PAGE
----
Forest Insect Defoliators
FIELD GUIDE TO INSECTS AND DISEASES OF ARIZONA AND NEW MEXICO FORESTS
Douglas-fir Tussock Moth
Orgyia pseudotsugae (McDunnough)

Hosts:  Douglas-fir, white fir and spruce

Figure 8. Figure 8. Adult male (left) and femail (right) Douglas-fir moth

Symptoms/Signs:  The caterpillar of the Douglas-fir tussock moth is grayish with brightly colored tufts of hair and a shiny black head. There are also two long horns of black hairs behind the head and another at the rear of the body. In the Southwest, feeding often causes severe or nearly complete defoliation, which often leads to top kill or tree mortality. Small cocoons and egg mass cases are attached to the underside of twigs and branches.

Figure 9. Figure 9. Adult female Douglas-fir tussock moth on egg mass. Note that female moth is wingless.

Biology: Eggs hatch from mid-May to early June and caterpillars feed on the current year's developing foliage. Young larvae are 4 to 7 mm long and covered with long, thin body hairs that later develop into tufts. Because the female moth is wingless, the primary means of dispersal from tree to tree is by windblown larvae. Young larvae congregate on the tops of defoliated trees and drop by silken threads that may be over 3 meters long. These threads eventually break from the tree and give a ballooning effect to the larvae. Mature larvae are about 20 to 30 mm long with a gray or brown body and a shiny black head. Two long hair pencils project forward from behind the head and another occurs at the rear of the body. Four tufts of brown or cream-colored hairs and red spots occur on the first four and last abdominal segments. Some people develop an itchy rash from exposure to the frequently airborne caterpillar hairs. After the caterpillars are about half-grown, they feed on all age classes of needles throughout the crown. Pupation occurs inside a thin, silk cocoon spun on the undersides of branches from late July to the end of August. Adults emerge shortly afterwards and the flightless female deposits egg masses on twigs and branches.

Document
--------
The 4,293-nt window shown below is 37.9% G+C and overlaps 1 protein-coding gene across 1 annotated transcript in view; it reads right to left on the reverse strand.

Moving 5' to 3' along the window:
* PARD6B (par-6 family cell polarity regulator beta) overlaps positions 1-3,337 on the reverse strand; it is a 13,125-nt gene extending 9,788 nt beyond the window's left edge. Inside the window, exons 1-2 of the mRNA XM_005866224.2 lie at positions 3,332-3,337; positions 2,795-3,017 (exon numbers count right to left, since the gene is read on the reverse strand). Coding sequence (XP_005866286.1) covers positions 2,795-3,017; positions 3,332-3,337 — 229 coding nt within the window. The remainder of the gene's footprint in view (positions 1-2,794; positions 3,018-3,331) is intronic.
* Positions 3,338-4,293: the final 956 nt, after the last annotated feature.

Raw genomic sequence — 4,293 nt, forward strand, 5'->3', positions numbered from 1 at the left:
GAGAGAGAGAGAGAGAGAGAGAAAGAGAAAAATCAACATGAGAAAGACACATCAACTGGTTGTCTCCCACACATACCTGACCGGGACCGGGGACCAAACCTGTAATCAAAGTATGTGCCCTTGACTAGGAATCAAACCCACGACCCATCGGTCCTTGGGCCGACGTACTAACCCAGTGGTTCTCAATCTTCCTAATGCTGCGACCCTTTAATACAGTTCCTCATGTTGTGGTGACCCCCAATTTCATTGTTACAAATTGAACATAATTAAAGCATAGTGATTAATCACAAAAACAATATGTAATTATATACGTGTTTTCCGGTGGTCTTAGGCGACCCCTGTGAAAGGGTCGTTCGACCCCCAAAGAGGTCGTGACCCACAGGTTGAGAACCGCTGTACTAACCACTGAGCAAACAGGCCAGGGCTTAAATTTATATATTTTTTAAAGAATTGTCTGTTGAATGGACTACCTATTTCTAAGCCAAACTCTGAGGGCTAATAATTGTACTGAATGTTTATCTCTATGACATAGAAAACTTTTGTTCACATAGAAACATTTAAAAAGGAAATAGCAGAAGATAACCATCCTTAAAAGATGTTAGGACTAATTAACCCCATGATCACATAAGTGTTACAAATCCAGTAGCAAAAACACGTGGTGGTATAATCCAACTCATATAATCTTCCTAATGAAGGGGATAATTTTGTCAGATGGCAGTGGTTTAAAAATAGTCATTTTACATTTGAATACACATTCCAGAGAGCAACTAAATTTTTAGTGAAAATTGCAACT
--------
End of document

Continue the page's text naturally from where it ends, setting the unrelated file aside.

Figure 10. Figure 10. Egg mass and early instar larvae of Douglas-fir tussock moth.

Effects:  Severe outbreaks can cause significant mortality of both overstory and understory trees relatively quickly (1 or 2 years). Top-kill occurs in less severe outbreaks. Bark beetle epidemics can occur in tussock moth defoliated areas.

Similar Insects and Diseases:  Early damage and webbing in trees may be similar to that caused by western spruce budworm; however, the larvae are very distinct.

Figure 11. Figure 11. Late instar larva of Douglas-fir tussock moth.
Figure 11b. Figure 11b. Douglas-fir tussock moth pupa.

References:  9, 24, 112

Figure 12. Figure 12. Douglas-fir tussock moth-caused damage to ornamental spruce in Los Alamos, New Mexico.
Figure 13. Figure 13. Near view of moth-caused mamage